Outling will simply say no to proposed tax rate increase options

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District 3 City Councilman and mayoral candidate Justin Outling says he opposes any of the three tax rate increase options that will be presented to City Council at the Tuesday, May 3 meeting.

The problem is the balance of unallocated funds, also known as emergency funds. The NC Local Government Commission (LGC) recently revised the method used to calculate the minimum amount required in this fund, and according to the new calculation, Greensboro’s emergency fund is $9 million less than the required minimum.

In March, the LGC gave Greensboro 60 days to present a plan to bring the emergency fund to the minimum required. The deadline is May 8 and the May 3 meeting is the last city council meeting scheduled before the deadline. The city council discussed options to bring the emergency fund to the minimum required during several working sessions, but made no decision.

According to the city council agenda made public, city staff will present an option to increase the property tax rate by 0.25 cents, which would produce the revenue needed to meet the minimum requirement over a period of 10 years.

However, Outling states in an email that the city council will be presented with three options and he opposes all three because all three require the city council to raise the tax rate.

Outling noted that the language used by city staff was odd, but he specifically asked Deputy City Manager Larry Davis if all options involved raising the tax rate.

Outling said: “It will be a tax increase.”

Outlng added: “The city is in good financial health. It’s inexplicable not to close the gap now when we can, especially because it doesn’t require any cuts or reductions in spending.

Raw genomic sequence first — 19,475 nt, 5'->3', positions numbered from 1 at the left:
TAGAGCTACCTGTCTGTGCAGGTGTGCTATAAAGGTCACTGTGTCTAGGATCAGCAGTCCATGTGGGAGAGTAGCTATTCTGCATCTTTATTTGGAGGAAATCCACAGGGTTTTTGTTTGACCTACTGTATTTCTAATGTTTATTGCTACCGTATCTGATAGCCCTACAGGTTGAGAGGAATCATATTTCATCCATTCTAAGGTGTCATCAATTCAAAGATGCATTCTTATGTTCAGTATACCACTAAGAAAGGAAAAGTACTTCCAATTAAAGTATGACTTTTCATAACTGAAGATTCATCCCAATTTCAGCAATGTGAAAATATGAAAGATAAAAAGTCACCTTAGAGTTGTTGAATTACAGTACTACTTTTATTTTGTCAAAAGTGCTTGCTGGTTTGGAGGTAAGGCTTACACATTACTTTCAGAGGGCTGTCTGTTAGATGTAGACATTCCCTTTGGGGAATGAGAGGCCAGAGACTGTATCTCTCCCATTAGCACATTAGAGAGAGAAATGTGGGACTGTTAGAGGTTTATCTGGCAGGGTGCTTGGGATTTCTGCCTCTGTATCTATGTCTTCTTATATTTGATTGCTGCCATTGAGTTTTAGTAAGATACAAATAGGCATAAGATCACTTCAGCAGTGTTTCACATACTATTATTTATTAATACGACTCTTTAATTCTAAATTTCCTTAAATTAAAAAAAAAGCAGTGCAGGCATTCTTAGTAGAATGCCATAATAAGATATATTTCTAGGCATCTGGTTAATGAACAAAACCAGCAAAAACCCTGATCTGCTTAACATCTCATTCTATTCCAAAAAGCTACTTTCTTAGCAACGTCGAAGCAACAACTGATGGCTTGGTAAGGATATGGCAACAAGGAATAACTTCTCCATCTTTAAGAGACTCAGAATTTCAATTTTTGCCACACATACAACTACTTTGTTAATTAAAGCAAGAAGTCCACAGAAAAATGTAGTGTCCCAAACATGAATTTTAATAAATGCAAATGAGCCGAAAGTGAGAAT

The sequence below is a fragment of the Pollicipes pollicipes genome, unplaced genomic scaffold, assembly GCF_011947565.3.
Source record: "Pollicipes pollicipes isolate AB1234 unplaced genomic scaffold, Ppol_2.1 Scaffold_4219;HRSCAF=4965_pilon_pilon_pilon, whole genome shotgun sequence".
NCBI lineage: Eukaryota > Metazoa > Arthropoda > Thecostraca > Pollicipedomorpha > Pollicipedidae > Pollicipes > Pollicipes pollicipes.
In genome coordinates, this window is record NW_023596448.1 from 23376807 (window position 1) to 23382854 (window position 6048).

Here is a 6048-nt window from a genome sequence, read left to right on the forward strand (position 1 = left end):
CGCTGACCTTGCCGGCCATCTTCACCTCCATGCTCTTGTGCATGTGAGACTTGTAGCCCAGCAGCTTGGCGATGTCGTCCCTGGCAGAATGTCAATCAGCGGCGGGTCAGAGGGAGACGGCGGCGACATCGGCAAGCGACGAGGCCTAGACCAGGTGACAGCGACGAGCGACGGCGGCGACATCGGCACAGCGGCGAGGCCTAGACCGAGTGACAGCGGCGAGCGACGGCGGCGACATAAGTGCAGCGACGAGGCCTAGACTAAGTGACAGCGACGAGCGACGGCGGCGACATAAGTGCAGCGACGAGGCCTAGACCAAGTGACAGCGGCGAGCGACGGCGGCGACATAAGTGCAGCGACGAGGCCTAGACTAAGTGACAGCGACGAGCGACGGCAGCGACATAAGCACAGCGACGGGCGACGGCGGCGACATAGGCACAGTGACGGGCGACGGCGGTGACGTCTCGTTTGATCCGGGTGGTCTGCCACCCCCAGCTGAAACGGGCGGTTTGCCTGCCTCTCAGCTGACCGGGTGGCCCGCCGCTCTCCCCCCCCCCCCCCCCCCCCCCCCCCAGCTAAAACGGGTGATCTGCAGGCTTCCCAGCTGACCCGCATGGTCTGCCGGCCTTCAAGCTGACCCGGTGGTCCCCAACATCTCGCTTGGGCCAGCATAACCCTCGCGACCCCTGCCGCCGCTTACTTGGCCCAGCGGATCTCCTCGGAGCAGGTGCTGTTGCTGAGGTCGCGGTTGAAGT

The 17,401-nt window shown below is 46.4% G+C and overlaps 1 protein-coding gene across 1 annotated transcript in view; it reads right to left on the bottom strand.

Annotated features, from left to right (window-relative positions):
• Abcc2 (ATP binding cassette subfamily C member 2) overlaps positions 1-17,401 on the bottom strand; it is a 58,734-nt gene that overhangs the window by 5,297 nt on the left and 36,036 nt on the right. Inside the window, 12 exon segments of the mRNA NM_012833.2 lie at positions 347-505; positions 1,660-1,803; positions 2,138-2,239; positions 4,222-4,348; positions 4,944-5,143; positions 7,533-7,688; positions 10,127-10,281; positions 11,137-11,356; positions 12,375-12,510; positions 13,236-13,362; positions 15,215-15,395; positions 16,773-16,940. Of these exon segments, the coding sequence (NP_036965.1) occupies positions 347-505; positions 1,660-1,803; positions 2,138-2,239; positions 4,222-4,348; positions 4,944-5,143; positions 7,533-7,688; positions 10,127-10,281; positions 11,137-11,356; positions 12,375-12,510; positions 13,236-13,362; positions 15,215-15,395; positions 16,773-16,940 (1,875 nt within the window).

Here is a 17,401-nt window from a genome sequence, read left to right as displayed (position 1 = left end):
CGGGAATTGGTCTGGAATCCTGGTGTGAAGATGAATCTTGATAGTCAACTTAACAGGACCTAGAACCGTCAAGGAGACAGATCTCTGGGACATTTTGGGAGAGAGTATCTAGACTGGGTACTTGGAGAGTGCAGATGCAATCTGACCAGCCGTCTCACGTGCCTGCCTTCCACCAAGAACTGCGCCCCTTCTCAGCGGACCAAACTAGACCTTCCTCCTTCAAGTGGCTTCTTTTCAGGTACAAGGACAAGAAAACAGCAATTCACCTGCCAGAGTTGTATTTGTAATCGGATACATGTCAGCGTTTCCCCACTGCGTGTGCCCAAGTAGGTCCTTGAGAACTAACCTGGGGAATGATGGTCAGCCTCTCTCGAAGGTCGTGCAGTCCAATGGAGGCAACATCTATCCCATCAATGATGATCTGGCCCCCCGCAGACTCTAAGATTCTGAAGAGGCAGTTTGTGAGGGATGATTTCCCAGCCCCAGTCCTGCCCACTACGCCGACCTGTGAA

The three options that will be put on the table at the city council meeting, according to Outling, are:

  • An increase in the tax rate of 0.75 cents,
  • An increase in the tax rate of 0.25 cents,
  • An allocation of $4 million of the $59 million in US bailout funds plus a 0.5 cent tax increase.

Outling said in an email: “As I have advocated previously, I support directly addressing this issue and setting aside $9 million from current revenue streams (which could include funds ARP). I will vote no if any of these three options are presented tomorrow.”

Outling’s email raises another issue that is not related to funding but to the public’s right to know. According to the agenda made public, only one option will be presented – the increase of 0.25 cents in tax. But according to an email sent to at least some city council members, the above three options will be presented.

It seems the only way for an ordinary person to find out what’s really on the agenda is to contact a member of the city council and compare notes.

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